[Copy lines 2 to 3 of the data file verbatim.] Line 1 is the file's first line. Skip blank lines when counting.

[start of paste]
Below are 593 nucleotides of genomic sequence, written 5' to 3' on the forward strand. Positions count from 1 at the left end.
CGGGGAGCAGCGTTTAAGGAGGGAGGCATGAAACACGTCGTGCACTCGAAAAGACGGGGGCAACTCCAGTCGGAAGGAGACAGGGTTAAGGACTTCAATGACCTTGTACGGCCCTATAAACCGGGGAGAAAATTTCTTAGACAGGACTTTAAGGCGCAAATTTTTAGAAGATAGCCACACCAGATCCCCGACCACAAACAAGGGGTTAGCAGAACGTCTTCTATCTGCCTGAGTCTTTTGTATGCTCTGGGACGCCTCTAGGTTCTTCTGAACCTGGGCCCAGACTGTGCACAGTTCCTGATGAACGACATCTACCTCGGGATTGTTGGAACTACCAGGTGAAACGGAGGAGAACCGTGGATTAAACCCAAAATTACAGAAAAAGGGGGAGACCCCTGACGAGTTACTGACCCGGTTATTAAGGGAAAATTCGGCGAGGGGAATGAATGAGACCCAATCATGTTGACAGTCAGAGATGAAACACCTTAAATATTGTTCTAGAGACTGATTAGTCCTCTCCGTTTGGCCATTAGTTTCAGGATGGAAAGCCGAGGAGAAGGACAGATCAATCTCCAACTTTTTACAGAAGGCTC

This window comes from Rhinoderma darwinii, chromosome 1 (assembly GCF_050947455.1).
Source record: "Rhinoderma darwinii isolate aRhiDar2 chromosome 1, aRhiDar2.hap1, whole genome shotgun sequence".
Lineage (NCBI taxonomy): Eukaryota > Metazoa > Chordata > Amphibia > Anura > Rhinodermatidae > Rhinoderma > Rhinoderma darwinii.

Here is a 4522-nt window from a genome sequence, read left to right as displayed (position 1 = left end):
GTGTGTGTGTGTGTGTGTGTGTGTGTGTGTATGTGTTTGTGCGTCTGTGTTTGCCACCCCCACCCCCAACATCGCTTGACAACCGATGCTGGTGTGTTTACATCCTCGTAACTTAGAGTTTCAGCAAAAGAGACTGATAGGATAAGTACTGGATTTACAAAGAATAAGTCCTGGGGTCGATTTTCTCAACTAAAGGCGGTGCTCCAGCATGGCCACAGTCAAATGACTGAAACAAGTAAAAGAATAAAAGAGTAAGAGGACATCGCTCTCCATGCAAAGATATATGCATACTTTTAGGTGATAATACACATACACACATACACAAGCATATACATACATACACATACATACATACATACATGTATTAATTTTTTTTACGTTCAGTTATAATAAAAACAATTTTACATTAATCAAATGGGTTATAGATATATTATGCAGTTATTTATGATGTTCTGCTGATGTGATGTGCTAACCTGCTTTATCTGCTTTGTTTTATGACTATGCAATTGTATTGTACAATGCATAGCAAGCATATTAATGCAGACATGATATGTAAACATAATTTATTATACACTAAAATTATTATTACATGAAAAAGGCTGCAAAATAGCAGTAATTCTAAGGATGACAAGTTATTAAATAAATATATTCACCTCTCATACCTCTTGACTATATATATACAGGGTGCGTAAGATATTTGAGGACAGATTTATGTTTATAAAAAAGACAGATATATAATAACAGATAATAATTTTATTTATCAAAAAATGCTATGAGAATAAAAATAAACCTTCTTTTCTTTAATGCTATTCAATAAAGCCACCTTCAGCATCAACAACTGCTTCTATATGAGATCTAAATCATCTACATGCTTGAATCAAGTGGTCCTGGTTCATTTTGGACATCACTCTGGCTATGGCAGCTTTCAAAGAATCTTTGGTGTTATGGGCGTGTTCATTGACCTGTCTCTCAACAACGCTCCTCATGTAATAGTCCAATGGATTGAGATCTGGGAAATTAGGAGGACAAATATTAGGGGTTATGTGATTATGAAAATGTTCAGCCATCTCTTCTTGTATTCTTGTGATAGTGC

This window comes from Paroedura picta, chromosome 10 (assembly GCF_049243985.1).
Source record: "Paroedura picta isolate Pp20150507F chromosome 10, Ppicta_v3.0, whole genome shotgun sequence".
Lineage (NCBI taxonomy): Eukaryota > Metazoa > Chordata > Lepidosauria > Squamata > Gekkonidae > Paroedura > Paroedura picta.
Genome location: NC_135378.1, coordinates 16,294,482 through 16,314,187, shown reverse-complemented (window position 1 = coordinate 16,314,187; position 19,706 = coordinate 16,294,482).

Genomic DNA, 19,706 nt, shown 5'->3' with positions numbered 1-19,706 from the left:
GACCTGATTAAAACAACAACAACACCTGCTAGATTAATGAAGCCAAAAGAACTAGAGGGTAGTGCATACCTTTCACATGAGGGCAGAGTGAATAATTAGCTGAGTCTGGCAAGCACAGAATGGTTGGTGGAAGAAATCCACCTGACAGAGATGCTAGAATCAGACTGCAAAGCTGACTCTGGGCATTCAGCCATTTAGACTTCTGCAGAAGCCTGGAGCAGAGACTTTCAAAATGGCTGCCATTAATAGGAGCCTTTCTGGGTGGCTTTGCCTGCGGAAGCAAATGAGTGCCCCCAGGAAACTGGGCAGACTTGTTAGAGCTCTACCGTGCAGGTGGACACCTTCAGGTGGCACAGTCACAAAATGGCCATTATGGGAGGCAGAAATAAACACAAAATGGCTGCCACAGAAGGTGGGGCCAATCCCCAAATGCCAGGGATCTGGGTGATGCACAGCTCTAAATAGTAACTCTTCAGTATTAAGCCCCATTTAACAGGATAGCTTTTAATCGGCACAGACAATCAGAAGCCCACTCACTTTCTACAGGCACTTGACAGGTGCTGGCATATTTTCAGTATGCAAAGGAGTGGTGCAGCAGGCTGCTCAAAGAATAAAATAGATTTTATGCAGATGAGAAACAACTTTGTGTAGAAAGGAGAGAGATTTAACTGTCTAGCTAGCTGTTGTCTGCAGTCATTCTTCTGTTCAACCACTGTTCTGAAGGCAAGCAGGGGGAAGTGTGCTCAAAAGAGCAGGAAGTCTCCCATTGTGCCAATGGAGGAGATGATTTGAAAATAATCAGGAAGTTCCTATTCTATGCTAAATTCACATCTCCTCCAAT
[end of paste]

CGGGGAGCAGCGTTTAAGGAGGGAGGCATGAAACACGTCGTGCACTCGAAAAGACGGGGGCAACTCCAGTCGGAAGGAGACAGGGTTAAGGACTTCAATGACCTTGTACGGCCCTATAAACCGGGGAGAAAATTTCTTAGACAGGACTTTAAGGCGCAAATTTTTAGAAGATAGCCACACCAGATCCCCGACCACAAACAAGGGGTTAGCAGAACGTCTTCTATCTGCCTGAGTCTTTTGTATGCTCTGGGACGCCTCTAGGTTCTTCTGAACCTGGGCCCAGACTGTGCACAGTTCCTGATGAACGACATCTACCTCGGGATTGTTGGAACTACCAGGTGAAACGGAGGAGAACCGTGGATTAAACCCAAAATTACAGAAAAAGGGGGAGACCCCTGACGAGTTACTGACCCGGTTATTAAGGGAAAATTCGGCGAGGGGAATGAATGAGACCCAATCATGTTGACAGTCAGAGATGAAACACCTTAAATATTGTTCTAGAGACTGATTAGTCCTCTCCGTTTGGCCATTAGTTTCAGGATGGAAAGCCGAGGAGAAGGACAGATCAATCTCCAACTTTTTACAGAAGGCTC

This window comes from Rhinoderma darwinii, chromosome 1 (assembly GCF_050947455.1).